Preceding, and certainly following, the release of Fire and Fury, the headline-grabbing tell-all tome about the chaotic Trump Campaign and bewildering opening stanza of the Trump Administration, President Trump launched a vicious assault on the credibility of not only the book itself, but its author, Michael Wolff. Yet unlike other instances in which the president has used social media to barbarically-bludgeon his critics—which are commonly one-off impulses, Trump’s current reactionary spasm persists.
Not only has the president made daily use of the communicative cudgels at his disposal to lambast Wolff as a “loser” and a “phony,” but even his dwindling cadre of supporters have stormed out of the gates like rabid dogs in a bumbling effort to defend the president’s horrifically-uncivilized fervor. Just the other day, Trump’s senior advisor for policy, Stephen Miller, was reported by CBS News to have been escorted off the set by security following an extraordinarily-heated interview with CNN’s Jake Tapper.
As a nation, we’re pretty well accustomed to the bombast which oozes out of the White House. We’ve been able to digest the ridiculousness of “alternative facts,” arguments about crowd sizes despite photographic evidence to the contrary, and even official statements pronouncing that the “president’s authority will not be questioned.” Yet, it seems like each time we reach the summit of absurdity, the bar is swiftly re-positioned.
To that end, for the last several days, the president has shared a graphic showing a likeness of Fire and Fury author Michael Wolff complete with the heading “Liar and Phony.” Now, what makes this particular meme of sorts interesting is not necessarily the frequency with which a sitting president shares it, but that it’s overpoweringly-adorned with carefully-parsed quotes from prominent journalists employed by media organizations such as CNN, Politico, The New York Times, and Business Insider.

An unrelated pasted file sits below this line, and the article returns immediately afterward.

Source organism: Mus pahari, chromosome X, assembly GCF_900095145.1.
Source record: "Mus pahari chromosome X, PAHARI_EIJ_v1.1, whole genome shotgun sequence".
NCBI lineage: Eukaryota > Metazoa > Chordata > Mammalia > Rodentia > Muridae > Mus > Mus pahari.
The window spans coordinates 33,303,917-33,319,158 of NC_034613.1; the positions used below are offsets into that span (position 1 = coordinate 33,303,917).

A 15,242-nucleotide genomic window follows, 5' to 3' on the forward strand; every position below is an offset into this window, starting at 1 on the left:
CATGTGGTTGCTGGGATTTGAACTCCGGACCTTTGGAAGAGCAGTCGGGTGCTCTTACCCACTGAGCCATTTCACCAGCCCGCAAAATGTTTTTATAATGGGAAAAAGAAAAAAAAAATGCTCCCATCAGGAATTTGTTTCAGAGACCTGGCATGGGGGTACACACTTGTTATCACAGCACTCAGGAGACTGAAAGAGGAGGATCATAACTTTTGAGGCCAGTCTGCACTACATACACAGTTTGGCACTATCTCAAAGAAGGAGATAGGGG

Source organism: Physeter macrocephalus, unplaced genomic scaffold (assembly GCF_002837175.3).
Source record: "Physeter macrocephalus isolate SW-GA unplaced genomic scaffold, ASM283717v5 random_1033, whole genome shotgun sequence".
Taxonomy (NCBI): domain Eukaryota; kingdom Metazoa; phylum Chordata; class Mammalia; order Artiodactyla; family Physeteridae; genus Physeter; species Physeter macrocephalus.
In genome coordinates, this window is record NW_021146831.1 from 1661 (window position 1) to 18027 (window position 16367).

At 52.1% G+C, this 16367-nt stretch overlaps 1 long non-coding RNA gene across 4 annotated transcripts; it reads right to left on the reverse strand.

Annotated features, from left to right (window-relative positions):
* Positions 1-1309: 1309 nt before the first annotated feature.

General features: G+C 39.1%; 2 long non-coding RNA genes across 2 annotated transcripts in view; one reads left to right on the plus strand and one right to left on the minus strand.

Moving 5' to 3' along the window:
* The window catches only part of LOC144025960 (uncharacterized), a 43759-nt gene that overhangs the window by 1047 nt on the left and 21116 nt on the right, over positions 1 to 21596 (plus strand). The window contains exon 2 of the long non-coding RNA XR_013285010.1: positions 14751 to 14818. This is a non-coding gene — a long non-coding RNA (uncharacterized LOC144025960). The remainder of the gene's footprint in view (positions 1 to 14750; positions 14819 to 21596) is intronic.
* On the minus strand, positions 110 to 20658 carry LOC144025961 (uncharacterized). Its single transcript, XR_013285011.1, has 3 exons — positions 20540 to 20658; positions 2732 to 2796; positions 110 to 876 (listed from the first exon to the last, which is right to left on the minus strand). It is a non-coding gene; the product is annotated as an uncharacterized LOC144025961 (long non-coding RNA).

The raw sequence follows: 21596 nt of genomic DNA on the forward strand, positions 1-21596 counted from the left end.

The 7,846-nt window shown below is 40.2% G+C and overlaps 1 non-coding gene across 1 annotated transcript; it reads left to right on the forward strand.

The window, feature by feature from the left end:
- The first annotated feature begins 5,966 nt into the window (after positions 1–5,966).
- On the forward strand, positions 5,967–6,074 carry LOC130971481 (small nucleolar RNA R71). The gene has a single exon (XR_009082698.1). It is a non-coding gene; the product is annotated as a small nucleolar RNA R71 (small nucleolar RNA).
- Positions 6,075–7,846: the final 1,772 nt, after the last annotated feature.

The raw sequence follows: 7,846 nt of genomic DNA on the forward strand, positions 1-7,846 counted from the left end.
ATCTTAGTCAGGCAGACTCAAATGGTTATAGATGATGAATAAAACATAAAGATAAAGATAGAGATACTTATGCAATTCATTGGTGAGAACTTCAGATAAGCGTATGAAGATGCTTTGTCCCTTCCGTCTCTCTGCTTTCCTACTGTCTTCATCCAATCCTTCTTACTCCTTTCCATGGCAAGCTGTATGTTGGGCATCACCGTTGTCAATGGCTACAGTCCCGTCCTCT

To members of a select political community, and at first glance, this sort of glaring ad hominem may be persuasive on some ill-considered level. However, it objectively highlights the startling hypocrisy of the president’s war on the media. You simply cannot direct an unwavering campaign geared to paint the mainstream media as inherently dishonest and untrustworthy, and then invoke the credibility of those very same journalists when the need arises. Bear in mind, and as The Hill reported, many of the news outlets from which the aforementioned personalities hail are likely to compose the nominee’s list for the president’s impending “Fake News Awards”.
At best, this variety of flailing and utterly incoherent strategy provides for an exceptionally feeble and wobbly defense. At worst, it serves as a clear demonstration that the president finds logic and reason to be unnecessarily cumbersome shackles.